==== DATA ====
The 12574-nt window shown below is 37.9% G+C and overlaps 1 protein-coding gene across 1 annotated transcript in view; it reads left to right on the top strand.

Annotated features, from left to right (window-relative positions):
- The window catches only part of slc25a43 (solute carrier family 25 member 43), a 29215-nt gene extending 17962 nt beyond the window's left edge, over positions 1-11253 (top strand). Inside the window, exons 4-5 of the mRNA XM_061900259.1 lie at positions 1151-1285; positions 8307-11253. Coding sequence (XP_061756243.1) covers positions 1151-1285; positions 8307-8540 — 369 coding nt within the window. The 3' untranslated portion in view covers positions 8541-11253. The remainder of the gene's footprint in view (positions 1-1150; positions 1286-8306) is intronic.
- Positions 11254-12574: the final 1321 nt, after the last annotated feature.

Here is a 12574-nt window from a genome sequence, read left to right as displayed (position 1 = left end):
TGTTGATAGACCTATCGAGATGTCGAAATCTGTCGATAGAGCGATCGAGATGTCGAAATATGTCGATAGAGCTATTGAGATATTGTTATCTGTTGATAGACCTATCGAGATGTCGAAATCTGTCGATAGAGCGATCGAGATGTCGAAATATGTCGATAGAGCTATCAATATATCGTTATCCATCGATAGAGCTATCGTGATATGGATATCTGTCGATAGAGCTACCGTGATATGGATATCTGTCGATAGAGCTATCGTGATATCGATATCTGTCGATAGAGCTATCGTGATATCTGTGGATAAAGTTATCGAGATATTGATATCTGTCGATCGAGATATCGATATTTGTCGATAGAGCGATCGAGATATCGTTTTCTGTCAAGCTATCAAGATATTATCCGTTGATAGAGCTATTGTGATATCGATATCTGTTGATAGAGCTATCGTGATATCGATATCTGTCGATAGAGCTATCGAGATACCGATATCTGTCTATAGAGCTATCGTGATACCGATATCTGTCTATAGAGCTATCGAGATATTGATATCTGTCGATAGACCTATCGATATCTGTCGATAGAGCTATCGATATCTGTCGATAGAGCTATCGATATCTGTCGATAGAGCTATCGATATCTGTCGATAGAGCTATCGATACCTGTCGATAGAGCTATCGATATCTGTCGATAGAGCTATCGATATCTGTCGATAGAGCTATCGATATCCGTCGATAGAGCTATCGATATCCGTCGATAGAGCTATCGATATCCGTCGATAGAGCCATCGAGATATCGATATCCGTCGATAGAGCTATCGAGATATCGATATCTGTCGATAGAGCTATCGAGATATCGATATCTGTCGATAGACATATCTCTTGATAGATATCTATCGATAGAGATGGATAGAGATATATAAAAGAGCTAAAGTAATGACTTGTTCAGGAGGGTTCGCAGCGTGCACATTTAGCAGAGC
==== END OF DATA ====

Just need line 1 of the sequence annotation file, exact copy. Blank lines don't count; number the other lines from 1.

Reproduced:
The 12574-nt window shown below is 37.9% G+C and overlaps 1 protein-coding gene across 1 annotated transcript in view; it reads left to right on the top strand.